beneﬁts of a GRU but assumes that the diﬀerent components of the CPI behave
similarly and a single unit is suﬃcient to model all the nodes.
2. Independent GRUs (IGRUs) 
In IGRUs(
𝜌
), we trained a diﬀerent GRU(
𝜌
) unit
for each CPI node. The SGRU and IGRU approaches represent two extremes:
The ﬁrst attempts to model all the CPI nodes with a single model, while the second
treats each node separately. IGRUs(
𝜌
) is equivalent to a variant of HRNN that
ignores the hierarchy by setting the precision parameter
𝜏𝜃𝑛=0; ∀𝑛∈ ℐ
. Namely,
this is a simple variant of HRNN that trains independent GRUs, one for each
index in the hierarchy.
3. KNearest Neighbors GRU (KNNGRU) 
In order to demonstrate the contribu
tion of the hierarchical structure of HRNN, we devised the KNNGRU(
𝜌
) baseline.
KNNGRU attempts to utilize information from multiple Pearsoncorrelated CPI
nodes without employing the hierarchical informative priors. Hence, KNNGRU
presents a “simpler” alternative to HRNN that replaces the hierarchical structure
with elementary vector GRUs as follows: First, the
𝑘
nearest neighbors of each
16
CPI node were found using the Pearson correlation measure. Then, separate
vector GRU(
𝜌
) units were trained for each CPI aggregate along its
𝑘
most similar
nodes using the last
𝜌
values of node
𝑛
and its
𝑘
nearest nodes. By doing so, the
KNNGRU(
𝜌
) baseline was able to utilize both the beneﬁts of GRU units together
with relevant information that comes from correlated nodes.
6.3. Evaluation Metrics
Following Faust and Wright (2013) and Aparicio and Bertolotto (2020), we report
results in terms of three evaluation metrics:
1. Root Mean Squared Error (RMSE)  The RMSE is given by:
𝑅𝑀𝑆𝐸 =v
u
t1
𝑇
𝑇
Õ
𝑡=1
(𝑥𝑡−ˆ
𝑥𝑡)2,(11)
where
𝑥𝑡
are the monthly change rate for month
𝑡
, and
ˆ
𝑥𝑡
are the corresponding
predictions.
2. Pearson Correlation Coeﬃcient 
The Pearson correlation coeﬃcient
𝜙
is given
by:
𝜙=𝐶𝑂𝑉 (𝑋𝑇,ˆ
𝑋𝑇)
𝜎𝑋×𝜎ˆ
𝑋
,(12)
where
𝐶𝑂𝑉 (𝑋𝑇,ˆ
𝑋𝑇)
is the covariance between the series of actual values and the
predictions, and
𝜎𝑋𝑇
and
𝜎ˆ
𝑋𝑇
are the standard deviations of the actual values and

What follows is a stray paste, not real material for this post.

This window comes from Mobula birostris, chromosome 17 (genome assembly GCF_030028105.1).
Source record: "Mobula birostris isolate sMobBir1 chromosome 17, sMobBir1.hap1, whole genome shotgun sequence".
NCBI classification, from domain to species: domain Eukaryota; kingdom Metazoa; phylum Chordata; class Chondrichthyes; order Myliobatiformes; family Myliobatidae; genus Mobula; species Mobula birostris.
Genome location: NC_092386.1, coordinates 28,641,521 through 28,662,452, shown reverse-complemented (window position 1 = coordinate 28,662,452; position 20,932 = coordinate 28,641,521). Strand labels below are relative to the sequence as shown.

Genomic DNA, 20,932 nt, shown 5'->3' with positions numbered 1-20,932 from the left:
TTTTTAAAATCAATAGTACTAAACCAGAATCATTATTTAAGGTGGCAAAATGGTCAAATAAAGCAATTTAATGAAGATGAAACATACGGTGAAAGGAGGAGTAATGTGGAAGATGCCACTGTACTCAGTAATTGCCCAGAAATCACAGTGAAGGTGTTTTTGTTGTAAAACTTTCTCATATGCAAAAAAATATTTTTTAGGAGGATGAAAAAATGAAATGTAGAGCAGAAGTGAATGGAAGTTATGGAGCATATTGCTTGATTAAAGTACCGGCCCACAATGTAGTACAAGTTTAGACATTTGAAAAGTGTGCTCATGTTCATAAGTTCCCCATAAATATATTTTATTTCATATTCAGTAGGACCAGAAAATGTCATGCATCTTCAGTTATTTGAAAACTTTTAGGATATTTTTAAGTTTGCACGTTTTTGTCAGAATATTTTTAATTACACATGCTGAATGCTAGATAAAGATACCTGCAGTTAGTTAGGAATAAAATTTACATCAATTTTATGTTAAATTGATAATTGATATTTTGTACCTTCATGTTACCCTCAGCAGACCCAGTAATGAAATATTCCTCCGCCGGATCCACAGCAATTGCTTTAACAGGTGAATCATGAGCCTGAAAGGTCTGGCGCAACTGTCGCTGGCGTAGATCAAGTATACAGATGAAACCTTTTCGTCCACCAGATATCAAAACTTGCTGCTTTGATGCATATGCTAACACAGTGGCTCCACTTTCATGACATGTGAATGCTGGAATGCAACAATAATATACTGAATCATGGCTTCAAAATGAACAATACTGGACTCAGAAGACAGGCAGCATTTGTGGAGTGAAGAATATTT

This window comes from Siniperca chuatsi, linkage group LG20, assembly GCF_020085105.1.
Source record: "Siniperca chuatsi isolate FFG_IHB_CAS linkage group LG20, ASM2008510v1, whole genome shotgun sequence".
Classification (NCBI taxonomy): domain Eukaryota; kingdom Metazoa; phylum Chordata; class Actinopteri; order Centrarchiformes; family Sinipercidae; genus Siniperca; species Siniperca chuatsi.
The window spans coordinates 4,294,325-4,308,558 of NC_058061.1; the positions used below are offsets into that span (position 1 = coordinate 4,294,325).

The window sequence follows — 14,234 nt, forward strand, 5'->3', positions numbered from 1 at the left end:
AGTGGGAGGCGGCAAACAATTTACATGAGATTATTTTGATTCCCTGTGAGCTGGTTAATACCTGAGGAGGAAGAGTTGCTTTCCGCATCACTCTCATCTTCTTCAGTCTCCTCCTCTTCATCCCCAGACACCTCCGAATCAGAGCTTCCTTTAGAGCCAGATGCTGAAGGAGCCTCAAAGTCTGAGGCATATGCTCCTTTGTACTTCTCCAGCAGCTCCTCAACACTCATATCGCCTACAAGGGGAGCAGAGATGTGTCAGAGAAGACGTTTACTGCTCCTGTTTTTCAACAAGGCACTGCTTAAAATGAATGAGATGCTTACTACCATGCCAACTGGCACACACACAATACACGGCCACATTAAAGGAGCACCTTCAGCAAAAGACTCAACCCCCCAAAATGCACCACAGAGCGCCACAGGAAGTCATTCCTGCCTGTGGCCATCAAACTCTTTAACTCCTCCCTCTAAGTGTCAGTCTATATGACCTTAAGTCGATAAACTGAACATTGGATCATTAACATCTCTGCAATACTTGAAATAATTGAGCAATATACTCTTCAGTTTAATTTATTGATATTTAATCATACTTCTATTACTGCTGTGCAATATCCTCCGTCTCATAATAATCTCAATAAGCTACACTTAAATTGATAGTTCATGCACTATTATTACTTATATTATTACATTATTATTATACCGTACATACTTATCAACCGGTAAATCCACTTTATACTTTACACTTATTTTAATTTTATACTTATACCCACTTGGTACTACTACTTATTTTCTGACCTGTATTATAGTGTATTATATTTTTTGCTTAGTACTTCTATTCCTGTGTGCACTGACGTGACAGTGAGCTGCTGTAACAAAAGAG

the predictions, respectively.
3. Distance Correlation Coeﬃcient 
In contrast to the Pearson correlation measure,
which detects linear associations between two random variables, the distance
correlation measure can also detect nonlinear correlations (Székely et al.,2007;
Zhou,2012). The distance correlation coeﬃcient 𝑟𝑑is given by:
𝑟𝑑=dCov(𝑋𝑇,ˆ
𝑋𝑇)
qdVar(𝑋𝑇) × dVar(ˆ
𝑋𝑇)
,(13)
where
dCov(𝑋𝑇,ˆ
𝑋𝑇)
is the distance covariance between the series of actual values
and the predictions, and
dVar(𝑋𝑇)
and
dVar(ˆ
𝑋𝑇)
are the distance variance of the
actual values and the predictions, respectively.
6.4. Results
The HRNN model is unique in its ability to utilize information from higher levels in
the CPI hierarchy in order to make predictions at lower levels. Therefore, we provide
results for each level of the CPI hierarchy  overall 424 disaggregated indexes belonging
to 8 diﬀerent hierarchies. For the sake of completion, we also provide results for the
headline CPI index by itself. It is important to note that in this case, the HRNN model
17
Table 2: Average Results on Disaggregated CPI Components
Model RMSE per horizon Correlation
Name AR(1)=1.00 (at horizon=0)
0 1 2 3 4 8 Pearson Distance
AR(1) 1.00 1.00 1.00 1.00 1.00 1.00 0.06 0.05
AR(2) 1.00 1.00 1.00 1.00 1.00 1.00 0.08 0.06
AR(3) 1.00 1.00 1.00 1.00 1.00 1.00 0.08 0.06
AR(4) 1.00 1.00 1.00 1.00 1.00 1.00 0.09 0.07
ARGAP(3) 1.00 1.00 1.00 1.00 1.00 1.00 0.08 0.06
ARGAP(4) 1.00 1.00 1.00 1.00 1.00 1.00 0.09 0.07
RW(4) 1.00 1.00 1.00 1.00 1.00 1.00 0.05 0.04
Phillips(4) 1.00 1.00 1.00 1.00 0.98 1.00 0.06 0.04
VAR(1) 1.03 1.03 1.04 1.03 1.04 1.05 0.04 0.03
VAR(2) 1.03 1.03 1.04 1.03 1.04 1.05 0.06 0.03
VAR(3) 1.03 1.03 1.03 1.03 1.04 1.05 0.06 0.03
VAR(4) 1.02 1.03 1.03 1.03 1.03 1.04 0.07 0.04
LSTAR(𝜌=4,𝑐=2,𝛾=0.3) 1.04 1.07 1.07 1.07 1.08 1.1 0.09 0.07
GBT(4) 0.83 0.83 0.83 0.84 0.84 0.86 0.18 0.27
RF(4) 0.84 0.85 0.86 0.86 0.86 0.87 0.19 0.29
FC(4) 1.03 1.03 1.04 1.04 1.04 1.05 0.12 0.09
DeepNN(4) 0.90 0.90 0.90 0.90 0.91 0.91 0.13 0.22
DeepNN(4) + Unemployment 0.85 0.85 0.85 0.85 0.85 0.86 0.12 0.22
SGRU(4) 1.02 1.06 1.06 1.07 1.04 1.12 0.10 0.08
IGRU(4) 0.83 0.84 0.85 0.85 0.86 0.89 0.17 0.13
KNNGRU(1) 0.91 0.93 0.96 0.97 0.96 0.96 0.19 0.15
KNNGRU(2) 0.90 0.93 0.95 0.97 0.96 0.96 0.20 0.15
KNNGRU(3) 0.89 0.92 0.95 0.96 0.96 0.95 0.20 0.15
KNNGRU(4) 0.89 0.91 0.95 0.95 0.95 0.95 0.20 0.15
HRNN(1) 0.79 0.79 0.81 0.81 0.81 0.83 0.23 0.28
HRNN(2) 0.78 0.79 0.81 0.81 0.80 0.82 0.22 0.29
HRNN(3) 0.79 0.78 0.80 0.81 0.81 0.81 0.23 0.30
HRNN(4) 0.78 0.78 0.79 0.79 0.79 0.80 0.24 0.29
Notes: Average results across all 424 inﬂation indexes that make up the headline CPI. The RMSE results
are relative to the
𝐴𝑅(1)
model and normalized according to its results, i.e.,
𝑅𝑀 𝑆𝐸𝑀 𝑜 𝑑𝑒 𝑙
𝑅𝑀 𝑆𝐸𝐴 𝑅(1)
. Results are
statistically signiﬁcant according to DieboldMariano test with 𝑝<0.02.